From the Record:
House prices soar for years, until even small starter homes are out of reach for first-time buyers. The air seeps out of the real estate market, and property sales — and prices — drop.
Sound familiar? That scenario could be describing the housing market of this decade — or an earlier market cycle that took place in the 1980s and early 1990s.
Looking back at that earlier downturn offers clues to how this cycle will play out. One lesson: Housing slumps can last a long, long time.
“Economic wild parties are followed by prolonged economic hangovers,” said James Hughes, a Rutgers economist who follows the New Jersey housing market. “Anytime there’s a sharp run-up like that, you’re going to have to have a correction.”
In the 1980s, house prices rose rapidly as baby boomers began forming households and buying homes. At the same time, New Jersey was shedding its old identity as a manufacturing economy and creating thousands of new, well-paid white collar jobs as pharmaceutical and telecom industries flourished.
From 1980 to 1988, home prices rose 145 percent in the state, Hughes said. Then, around 1988, prices began to fall.
A recession that began in 1990 deepened the housing slump. For New Jersey, it was the worst economic downturn since the Great Depression, costing the Garden State 250,000 jobs and bumping the unemployment rate to 8.5 percent in 1992.
“That reduced housing buying power significantly,” Hughes said.
House prices in the state declined 8 percent from 1988 to 1992 before turning up again. But it took until 1998 before houses returned to the peak of 1988, Hughes said. And if you adjust for inflation, it took until 2002 for house prices to recover to their 1988 levels.
Overall, from 1998 to 2006, home prices in New Jersey rose 135 percent — almost as much as in the earlier boom, Hughes said.
As prices rose and houses became less affordable, lenders began offering exotic mortgages, such as interest-only, no-money-down and no-income-verification loans. Many of these products were aimed at subprime borrowers — buyers who couldn’t get mortgages in the mainstream market.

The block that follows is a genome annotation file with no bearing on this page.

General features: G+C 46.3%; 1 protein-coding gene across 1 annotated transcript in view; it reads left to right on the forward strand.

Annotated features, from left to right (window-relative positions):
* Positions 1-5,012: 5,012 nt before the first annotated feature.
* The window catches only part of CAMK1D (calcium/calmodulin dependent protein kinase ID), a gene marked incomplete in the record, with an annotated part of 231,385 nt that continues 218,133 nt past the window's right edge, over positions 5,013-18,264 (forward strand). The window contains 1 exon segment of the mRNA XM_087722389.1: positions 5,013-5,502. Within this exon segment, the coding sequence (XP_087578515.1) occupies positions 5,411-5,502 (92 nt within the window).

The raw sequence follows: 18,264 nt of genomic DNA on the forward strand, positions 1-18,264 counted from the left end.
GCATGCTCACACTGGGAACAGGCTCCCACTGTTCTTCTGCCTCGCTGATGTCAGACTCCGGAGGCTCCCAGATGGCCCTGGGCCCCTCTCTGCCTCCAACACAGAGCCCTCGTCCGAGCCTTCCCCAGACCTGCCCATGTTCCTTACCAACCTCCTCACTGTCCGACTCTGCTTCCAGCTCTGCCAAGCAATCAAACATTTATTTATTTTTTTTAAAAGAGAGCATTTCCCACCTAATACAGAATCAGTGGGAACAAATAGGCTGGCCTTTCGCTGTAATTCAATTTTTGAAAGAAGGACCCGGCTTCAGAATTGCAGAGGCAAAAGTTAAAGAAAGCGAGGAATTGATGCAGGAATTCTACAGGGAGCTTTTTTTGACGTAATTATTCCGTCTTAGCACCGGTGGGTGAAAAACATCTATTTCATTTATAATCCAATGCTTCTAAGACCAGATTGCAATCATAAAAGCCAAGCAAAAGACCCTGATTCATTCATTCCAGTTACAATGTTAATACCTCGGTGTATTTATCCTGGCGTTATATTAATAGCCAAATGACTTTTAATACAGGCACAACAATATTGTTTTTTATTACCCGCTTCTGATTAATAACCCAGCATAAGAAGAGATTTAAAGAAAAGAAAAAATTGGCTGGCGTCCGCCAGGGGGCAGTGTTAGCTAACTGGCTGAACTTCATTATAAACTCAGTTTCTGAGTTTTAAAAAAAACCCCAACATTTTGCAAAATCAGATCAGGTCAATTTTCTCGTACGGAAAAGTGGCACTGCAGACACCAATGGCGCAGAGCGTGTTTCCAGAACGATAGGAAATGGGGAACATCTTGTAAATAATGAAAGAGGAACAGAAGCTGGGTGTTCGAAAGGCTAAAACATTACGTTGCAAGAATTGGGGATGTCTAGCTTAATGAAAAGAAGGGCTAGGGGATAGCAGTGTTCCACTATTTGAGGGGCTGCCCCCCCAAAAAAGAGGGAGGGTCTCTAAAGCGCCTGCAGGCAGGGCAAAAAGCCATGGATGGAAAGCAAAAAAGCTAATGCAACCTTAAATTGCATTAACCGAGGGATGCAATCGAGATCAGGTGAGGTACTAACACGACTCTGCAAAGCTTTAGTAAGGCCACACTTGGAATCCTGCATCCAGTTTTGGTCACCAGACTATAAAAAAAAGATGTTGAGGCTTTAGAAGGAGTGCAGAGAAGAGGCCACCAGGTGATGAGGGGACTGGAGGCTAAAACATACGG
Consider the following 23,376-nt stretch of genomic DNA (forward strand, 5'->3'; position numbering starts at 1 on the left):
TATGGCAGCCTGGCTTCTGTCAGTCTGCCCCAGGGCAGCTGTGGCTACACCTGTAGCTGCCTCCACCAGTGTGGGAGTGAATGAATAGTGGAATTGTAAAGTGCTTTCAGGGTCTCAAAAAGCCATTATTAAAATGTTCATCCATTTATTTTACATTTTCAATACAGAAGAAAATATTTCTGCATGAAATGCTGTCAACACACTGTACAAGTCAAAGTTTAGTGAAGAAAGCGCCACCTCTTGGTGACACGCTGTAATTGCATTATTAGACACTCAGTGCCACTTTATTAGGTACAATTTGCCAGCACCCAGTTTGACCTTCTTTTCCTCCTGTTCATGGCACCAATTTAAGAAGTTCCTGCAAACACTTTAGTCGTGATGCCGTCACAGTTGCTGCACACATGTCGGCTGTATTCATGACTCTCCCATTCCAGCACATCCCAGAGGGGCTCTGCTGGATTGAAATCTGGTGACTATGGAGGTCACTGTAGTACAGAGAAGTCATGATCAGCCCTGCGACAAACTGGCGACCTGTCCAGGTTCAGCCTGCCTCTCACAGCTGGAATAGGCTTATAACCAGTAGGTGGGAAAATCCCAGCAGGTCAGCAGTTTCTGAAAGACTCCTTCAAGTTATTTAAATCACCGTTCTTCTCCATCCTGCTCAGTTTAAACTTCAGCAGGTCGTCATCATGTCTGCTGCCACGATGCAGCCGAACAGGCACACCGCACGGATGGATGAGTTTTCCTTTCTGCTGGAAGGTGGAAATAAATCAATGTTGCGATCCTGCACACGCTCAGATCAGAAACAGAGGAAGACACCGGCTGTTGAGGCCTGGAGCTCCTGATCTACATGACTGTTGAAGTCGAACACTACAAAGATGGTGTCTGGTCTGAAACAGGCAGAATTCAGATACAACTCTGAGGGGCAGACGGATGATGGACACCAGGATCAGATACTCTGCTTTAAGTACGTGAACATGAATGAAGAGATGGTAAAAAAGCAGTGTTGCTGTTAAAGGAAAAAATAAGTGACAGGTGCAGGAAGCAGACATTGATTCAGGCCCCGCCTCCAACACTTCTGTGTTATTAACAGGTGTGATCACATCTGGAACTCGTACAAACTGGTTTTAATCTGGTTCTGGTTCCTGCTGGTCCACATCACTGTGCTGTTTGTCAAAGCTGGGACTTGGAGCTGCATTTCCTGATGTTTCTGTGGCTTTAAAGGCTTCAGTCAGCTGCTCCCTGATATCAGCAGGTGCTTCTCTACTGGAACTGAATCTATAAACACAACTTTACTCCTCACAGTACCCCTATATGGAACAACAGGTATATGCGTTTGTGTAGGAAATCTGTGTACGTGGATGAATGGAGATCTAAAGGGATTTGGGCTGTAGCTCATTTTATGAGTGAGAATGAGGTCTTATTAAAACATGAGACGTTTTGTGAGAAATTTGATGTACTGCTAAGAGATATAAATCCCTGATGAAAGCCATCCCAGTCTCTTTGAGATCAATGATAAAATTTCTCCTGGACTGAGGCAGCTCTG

“The floodgates opened up,” said Keith Gumbinger, vice president of HSH Associates, a Pompton Plains company that follows the mortgage market. “Many, many people who normally couldn’t jump into the fray did jump into the fray.”
But many of them jumped in with mortgages that were time bombs. The loans started out with reasonable interest rates that would adjust upward — way upward — in later years. Now some of those buyers are having trouble paying their loans. That situation is expected to worsen, as mortgage interest rates continue to ratchet higher on many loans over the next couple of years.
Since the peak of the market in late 2005, house prices in the state have declined by 5 percent to 10 percent, depending on location and other factors. High-end houses costing $1 million or more, in particular, seem to be languishing.
“If you bought two years ago, you’re going to sell for less than you paid,” said Jeffrey Otteau of the East Brunswick-based Otteau Valuation Group Inc.
Not all towns have suffered equally. Otteau said that the towns that have held more of their value include those in easy commuting distance of New York City, including much of Bergen and Hudson counties.
But most housing analysts predict there won’t be a rebound before 2009 at the earliest — and some say it will be 2011. That’s good news for buyers, but tough on sellers and businesspeople who depend on a robust real estate market.
“While there are some bright spots, for the most part it’s a bit gloomy,” Otteau said. He predicts prices in New Jersey to be down 7 percent for this year and 4 percent for next year.
And if there’s an economic downturn, housing will be even harder hit.
“If there’s a recession in 2008, all bets are off for housing,” Otteau said. “It would be a collapse.”